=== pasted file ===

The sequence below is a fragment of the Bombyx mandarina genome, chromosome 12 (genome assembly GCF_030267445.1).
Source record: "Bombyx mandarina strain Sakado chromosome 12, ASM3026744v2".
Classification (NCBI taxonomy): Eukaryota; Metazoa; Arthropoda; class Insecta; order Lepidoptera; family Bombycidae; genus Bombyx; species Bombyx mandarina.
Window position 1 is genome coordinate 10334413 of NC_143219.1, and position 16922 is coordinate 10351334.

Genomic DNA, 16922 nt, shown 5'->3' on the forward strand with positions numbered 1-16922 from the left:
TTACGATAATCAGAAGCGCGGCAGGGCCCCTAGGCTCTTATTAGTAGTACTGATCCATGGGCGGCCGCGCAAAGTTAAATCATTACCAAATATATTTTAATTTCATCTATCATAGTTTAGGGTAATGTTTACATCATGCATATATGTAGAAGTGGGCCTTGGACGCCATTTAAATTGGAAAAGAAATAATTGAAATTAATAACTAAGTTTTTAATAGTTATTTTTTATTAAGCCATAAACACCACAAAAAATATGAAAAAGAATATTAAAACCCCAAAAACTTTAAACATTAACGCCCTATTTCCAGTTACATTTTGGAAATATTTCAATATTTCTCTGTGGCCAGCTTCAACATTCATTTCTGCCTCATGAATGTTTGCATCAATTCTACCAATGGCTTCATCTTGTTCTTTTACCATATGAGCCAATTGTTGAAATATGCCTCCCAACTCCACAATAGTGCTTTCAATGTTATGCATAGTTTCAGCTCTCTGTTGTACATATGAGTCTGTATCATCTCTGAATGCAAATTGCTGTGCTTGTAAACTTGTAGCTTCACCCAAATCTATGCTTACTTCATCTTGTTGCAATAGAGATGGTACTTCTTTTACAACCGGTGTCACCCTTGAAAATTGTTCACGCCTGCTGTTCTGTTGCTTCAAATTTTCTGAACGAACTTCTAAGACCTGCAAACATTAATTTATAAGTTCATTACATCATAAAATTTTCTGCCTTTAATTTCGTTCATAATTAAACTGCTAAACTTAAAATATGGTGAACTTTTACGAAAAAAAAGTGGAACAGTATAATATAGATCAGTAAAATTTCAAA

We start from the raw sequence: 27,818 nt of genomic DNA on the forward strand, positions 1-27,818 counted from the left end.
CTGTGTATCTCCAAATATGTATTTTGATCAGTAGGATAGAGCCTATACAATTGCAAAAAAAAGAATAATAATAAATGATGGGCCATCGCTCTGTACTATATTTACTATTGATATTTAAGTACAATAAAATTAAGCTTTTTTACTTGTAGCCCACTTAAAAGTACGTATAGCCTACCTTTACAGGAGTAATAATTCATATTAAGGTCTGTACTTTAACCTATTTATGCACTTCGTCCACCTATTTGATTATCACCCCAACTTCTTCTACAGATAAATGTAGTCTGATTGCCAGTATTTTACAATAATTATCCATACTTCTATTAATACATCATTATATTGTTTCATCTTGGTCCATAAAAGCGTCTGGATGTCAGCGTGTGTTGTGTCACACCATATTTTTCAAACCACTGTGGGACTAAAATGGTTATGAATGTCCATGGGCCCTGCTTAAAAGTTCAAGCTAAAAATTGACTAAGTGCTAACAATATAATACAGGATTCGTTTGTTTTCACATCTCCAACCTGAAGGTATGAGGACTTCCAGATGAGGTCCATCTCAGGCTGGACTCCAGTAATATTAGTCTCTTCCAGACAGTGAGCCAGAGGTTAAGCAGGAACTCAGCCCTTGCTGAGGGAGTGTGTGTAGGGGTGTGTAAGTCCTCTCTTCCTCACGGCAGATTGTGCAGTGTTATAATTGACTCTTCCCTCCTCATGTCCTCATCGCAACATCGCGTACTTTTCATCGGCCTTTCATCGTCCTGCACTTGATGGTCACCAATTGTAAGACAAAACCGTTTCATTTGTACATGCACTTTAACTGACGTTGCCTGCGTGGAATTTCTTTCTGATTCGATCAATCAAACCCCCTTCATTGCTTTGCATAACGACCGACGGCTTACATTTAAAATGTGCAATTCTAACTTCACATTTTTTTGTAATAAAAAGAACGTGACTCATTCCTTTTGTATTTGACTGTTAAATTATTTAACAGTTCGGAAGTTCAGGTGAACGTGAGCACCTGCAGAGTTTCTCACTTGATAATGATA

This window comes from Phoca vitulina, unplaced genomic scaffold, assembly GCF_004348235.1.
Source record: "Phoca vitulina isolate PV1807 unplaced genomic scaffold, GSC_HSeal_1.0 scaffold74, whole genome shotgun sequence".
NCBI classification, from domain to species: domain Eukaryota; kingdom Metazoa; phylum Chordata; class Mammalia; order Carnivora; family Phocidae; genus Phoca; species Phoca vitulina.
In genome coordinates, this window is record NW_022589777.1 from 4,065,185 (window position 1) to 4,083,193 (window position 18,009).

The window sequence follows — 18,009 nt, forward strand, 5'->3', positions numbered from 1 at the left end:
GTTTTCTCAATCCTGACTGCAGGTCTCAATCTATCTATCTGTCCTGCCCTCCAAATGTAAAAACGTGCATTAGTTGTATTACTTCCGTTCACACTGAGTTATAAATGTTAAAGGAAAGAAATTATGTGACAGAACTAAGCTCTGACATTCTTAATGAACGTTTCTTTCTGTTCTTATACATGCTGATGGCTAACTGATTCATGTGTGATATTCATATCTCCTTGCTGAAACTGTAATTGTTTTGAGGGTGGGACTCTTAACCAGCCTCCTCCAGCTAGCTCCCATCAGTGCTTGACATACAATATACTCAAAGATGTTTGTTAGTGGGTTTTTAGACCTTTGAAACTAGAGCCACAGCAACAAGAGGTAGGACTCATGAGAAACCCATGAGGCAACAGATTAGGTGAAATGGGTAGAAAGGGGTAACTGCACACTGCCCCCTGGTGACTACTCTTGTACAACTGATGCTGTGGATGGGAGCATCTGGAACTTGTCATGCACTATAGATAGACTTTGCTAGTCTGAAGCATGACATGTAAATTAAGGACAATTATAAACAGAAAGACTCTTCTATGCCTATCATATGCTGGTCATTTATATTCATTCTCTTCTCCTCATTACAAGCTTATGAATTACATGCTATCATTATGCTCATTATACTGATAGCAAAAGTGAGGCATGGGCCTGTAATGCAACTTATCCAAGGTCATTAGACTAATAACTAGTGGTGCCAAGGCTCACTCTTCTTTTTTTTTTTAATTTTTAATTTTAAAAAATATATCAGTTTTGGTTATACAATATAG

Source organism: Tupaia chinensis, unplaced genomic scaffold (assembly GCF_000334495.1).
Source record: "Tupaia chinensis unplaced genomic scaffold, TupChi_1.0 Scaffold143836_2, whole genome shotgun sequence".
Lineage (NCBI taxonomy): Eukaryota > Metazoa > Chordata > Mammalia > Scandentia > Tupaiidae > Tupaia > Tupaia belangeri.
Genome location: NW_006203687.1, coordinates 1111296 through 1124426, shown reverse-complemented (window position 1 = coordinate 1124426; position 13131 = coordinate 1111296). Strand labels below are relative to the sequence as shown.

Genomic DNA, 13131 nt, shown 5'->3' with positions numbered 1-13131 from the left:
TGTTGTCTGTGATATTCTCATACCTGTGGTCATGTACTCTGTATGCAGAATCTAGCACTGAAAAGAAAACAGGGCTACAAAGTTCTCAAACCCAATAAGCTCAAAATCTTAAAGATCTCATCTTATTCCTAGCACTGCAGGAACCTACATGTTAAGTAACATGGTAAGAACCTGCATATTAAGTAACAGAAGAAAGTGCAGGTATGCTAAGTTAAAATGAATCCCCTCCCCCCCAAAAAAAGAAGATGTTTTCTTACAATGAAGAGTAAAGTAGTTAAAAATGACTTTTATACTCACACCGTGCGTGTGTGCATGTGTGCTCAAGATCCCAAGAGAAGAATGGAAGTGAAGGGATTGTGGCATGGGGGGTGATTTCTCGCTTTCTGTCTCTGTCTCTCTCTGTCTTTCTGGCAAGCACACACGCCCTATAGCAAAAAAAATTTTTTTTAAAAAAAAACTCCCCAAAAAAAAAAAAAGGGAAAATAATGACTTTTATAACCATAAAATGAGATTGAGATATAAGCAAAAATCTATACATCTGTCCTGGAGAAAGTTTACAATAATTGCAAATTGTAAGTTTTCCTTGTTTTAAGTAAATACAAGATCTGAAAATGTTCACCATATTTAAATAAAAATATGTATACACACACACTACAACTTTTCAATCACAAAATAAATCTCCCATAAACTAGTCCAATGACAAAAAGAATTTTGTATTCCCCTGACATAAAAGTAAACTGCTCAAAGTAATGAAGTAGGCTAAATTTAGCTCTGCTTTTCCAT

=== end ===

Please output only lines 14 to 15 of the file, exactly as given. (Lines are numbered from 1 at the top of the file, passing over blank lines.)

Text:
GTTTTCTCAATCCTGACTGCAGGTCTCAATCTATCTATCTGTCCTGCCCTCCAAATGTAAAAACGTGCATTAGTTGTATTACTTCCGTTCACACTGAGTTATAAATGTTAAAGGAAAGAAATTATGTGACAGAACTAAGCTCTGACATTCTTAATGAACGTTTCTTTCTGTTCTTATACATGCTGATGGCTAACTGATTCATGTGTGATATTCATATCTCCTTGCTGAAACTGTAATTGTTTTGAGGGTGGGACTCTTAACCAGCCTCCTCCAGCTAGCTCCCATCAGTGCTTGACATACAATATACTCAAAGATGTTTGTTAGTGGGTTTTTAGACCTTTGAAACTAGAGCCACAGCAACAAGAGGTAGGACTCATGAGAAACCCATGAGGCAACAGATTAGGTGAAATGGGTAGAAAGGGGTAACTGCACACTGCCCCCTGGTGACTACTCTTGTACAACTGATGCTGTGGATGGGAGCATCTGGAACTTGTCATGCACTATAGATAGACTTTGCTAGTCTGAAGCATGACATGTAAATTAAGGACAATTATAAACAGAAAGACTCTTCTATGCCTATCATATGCTGGTCATTTATATTCATTCTCTTCTCCTCATTACAAGCTTATGAATTACATGCTATCATTATGCTCATTATACTGATAGCAAAAGTGAGGCATGGGCCTGTAATGCAACTTATCCAAGGTCATTAGACTAATAACTAGTGGTGCCAAGGCTCACTCTTCTTTTTTTTTTTAATTTTTAATTTTAAAAAATATATCAGTTTTGGTTATACAATATAG

Source organism: Tupaia chinensis, unplaced genomic scaffold (assembly GCF_000334495.1).